Other scholars from the Austrian school of thought, like Hans-Herman Hoppe and Murray Rothbard, have disregarded “the knowledge problem.” They believe that the only requirement for a market system to operate is private property. Hoppe, a constant critic of Hayek, commented that the ‘fundamental error’ is “If socialism’s central problem is the practical impossibility of concentrating decentralized knowledge in the mind of a single central planner, then it is difficult to explain why there are firms and why the owner of a firm does not face exactly the same problem as the central planner under socialism. The owner of a firm also cannot concentrate in his mind all of the decentralized knowledge of the particular circumstances of time and place of all of his employees. Nonetheless, the owner of the firm designs a central plan, and within the guidelines of this overall plan, the firm’s employees then use their own decentralized knowledge to implement and execute this plan. And yet: the owner of a firm does not face the problems of the socialist central planner!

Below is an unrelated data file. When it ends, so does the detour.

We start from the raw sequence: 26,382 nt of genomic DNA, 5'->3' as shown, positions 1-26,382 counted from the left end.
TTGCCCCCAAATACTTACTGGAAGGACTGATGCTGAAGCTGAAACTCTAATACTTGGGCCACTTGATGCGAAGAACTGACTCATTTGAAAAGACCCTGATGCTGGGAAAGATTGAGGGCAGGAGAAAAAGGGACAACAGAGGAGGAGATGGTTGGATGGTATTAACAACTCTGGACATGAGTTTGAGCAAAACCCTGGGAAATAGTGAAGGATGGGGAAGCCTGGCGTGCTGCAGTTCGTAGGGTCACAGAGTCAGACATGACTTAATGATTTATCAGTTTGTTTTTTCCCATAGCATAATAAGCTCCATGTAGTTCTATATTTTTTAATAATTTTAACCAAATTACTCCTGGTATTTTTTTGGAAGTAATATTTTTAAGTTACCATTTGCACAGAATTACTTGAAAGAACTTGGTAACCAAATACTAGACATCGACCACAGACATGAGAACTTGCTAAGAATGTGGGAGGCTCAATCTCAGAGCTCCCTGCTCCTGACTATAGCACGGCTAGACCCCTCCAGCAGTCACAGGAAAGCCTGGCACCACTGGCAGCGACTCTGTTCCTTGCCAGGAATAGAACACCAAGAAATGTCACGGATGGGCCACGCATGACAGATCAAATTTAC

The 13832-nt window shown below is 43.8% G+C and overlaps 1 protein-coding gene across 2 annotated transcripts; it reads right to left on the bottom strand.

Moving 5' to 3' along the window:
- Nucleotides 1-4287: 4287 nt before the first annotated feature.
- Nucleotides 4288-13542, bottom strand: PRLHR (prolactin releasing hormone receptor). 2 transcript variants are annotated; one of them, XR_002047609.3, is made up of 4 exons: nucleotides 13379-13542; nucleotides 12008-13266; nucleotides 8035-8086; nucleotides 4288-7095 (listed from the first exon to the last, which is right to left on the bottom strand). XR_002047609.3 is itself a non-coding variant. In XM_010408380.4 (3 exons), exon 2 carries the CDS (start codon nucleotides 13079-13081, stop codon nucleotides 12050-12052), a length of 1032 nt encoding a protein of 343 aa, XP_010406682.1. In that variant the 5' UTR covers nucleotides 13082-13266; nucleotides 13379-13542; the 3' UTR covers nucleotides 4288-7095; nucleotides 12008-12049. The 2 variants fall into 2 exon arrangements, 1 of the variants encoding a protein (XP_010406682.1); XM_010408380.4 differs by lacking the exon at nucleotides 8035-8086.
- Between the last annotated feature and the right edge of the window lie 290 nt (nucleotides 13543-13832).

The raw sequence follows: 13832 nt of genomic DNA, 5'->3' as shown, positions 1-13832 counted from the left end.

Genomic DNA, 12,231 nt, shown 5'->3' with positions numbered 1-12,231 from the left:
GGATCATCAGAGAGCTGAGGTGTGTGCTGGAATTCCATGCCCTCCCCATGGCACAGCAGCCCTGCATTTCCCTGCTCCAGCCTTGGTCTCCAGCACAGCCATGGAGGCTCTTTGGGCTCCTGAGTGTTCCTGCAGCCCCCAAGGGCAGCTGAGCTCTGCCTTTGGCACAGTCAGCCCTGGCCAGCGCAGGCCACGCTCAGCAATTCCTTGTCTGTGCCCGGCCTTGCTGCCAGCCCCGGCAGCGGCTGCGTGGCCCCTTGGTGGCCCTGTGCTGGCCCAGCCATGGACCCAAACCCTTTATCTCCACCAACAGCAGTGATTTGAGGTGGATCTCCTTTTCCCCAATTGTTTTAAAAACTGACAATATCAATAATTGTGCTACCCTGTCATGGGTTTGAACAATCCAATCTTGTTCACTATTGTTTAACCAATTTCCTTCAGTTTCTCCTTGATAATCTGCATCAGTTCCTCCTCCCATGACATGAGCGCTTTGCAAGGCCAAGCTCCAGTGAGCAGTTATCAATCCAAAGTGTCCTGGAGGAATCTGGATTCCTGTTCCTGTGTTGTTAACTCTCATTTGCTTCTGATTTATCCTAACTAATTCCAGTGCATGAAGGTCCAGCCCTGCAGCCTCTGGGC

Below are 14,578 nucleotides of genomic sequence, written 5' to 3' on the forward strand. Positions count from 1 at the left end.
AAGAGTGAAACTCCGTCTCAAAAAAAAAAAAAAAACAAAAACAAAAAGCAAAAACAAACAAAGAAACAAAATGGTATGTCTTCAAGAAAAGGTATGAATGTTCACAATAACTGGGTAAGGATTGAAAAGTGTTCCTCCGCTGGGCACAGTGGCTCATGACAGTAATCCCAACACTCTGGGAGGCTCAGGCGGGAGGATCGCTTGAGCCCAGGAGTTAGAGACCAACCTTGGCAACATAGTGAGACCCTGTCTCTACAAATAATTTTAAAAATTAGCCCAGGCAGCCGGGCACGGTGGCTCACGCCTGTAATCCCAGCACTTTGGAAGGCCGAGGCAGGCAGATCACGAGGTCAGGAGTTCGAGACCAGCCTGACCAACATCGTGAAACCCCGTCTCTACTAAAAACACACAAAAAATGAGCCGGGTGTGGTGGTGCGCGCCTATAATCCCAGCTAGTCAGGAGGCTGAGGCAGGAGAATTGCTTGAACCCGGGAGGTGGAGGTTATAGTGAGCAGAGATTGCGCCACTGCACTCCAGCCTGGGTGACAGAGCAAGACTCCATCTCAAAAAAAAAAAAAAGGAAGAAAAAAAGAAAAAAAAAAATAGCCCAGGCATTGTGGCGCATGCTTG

However, Hayek, in his Use of Knowledge paper, argued that the problem doesn’t lie in planning per se, but “whether planning is to be done centrally, by one authority for the whole economic system, or is to be divided among many individuals.” While it is arguably impossible for one authority to collect and process all the knowledge required to make decisions, individuals, or smaller groups (families, communities, and even companies) can coordinate and make decisions for themselves. Per Hayek, as long as undistorted prices existed in the market, the prices act as a signal to communicate the required information for individuals to make decisions, whether on behalf of themselves or for a group.